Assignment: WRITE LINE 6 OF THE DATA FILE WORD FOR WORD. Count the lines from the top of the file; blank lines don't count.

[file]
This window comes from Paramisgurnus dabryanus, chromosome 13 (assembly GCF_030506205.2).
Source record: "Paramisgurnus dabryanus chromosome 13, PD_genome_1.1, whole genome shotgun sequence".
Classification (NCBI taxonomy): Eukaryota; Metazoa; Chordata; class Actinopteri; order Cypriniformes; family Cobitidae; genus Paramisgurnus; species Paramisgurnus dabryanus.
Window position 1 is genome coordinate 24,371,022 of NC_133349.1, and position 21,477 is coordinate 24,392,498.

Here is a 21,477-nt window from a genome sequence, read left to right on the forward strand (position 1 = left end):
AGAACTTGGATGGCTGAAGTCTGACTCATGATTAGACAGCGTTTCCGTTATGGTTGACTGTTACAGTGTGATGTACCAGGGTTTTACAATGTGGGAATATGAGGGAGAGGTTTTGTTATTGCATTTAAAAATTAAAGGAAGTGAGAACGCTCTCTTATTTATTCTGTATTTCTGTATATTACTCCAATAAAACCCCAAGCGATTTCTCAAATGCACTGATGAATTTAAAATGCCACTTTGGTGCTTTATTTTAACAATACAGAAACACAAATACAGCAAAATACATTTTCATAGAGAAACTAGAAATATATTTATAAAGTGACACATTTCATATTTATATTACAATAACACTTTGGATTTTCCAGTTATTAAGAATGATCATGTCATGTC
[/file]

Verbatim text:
AGAACTTGGATGGCTGAAGTCTGACTCATGATTAGACAGCGTTTCCGTTATGGTTGACTGTTACAGTGTGATGTACCAGGGTTTTACAATGTGGGAATATGAGGGAGAGGTTTTGTTATTGCATTTAAAAATTAAAGGAAGTGAGAACGCTCTCTTATTTATTCTGTATTTCTGTATATTACTCCAATAAAACCCCAAGCGATTTCTCAAATGCACTGATGAATTTAAAATGCCACTTTGGTGCTTTATTTTAACAATACAGAAACACAAATACAGCAAAATACATTTTCATAGAGAAACTAGAAATATATTTATAAAGTGACACATTTCATATTTATATTACAATAACACTTTGGATTTTCCAGTTATTAAGAATGATCATGTCATGTC